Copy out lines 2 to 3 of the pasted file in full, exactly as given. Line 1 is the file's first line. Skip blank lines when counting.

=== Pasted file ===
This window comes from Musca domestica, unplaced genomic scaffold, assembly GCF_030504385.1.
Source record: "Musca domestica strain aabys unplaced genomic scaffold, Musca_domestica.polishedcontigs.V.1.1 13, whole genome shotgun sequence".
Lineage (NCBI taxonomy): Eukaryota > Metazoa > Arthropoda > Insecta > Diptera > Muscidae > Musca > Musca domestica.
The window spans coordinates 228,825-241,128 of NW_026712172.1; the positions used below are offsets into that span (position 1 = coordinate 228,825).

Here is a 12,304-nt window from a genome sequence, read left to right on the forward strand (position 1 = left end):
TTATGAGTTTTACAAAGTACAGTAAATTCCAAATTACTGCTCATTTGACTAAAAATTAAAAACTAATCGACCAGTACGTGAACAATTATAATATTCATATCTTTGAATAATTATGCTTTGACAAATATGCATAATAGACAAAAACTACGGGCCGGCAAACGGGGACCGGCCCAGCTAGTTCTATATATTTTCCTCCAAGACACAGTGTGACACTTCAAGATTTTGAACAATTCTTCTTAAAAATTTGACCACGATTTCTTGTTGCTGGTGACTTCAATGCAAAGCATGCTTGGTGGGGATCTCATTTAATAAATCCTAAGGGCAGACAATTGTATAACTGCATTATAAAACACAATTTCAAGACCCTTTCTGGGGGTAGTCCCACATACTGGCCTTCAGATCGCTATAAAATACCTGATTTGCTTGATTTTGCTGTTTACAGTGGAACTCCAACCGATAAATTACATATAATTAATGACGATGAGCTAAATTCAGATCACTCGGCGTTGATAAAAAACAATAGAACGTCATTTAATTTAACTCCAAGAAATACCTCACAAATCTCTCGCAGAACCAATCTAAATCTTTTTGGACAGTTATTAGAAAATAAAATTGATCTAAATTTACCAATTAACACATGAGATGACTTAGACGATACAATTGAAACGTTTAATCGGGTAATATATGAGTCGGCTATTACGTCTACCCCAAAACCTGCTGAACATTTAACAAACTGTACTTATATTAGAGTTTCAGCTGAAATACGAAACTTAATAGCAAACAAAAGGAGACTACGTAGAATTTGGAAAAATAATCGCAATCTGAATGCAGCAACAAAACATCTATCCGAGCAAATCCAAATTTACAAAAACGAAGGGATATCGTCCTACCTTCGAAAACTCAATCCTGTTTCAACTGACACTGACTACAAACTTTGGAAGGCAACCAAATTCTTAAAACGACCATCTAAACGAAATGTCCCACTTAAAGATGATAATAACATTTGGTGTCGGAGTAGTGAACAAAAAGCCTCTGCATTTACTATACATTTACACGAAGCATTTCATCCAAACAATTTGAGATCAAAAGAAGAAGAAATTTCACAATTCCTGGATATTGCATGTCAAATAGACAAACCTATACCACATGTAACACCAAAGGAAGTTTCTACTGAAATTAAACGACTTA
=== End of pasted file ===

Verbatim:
Source record: "Musca domestica strain aabys unplaced genomic scaffold, Musca_domestica.polishedcontigs.V.1.1 13, whole genome shotgun sequence".
Lineage (NCBI taxonomy): Eukaryota > Metazoa > Arthropoda > Insecta > Diptera > Muscidae > Musca > Musca domestica.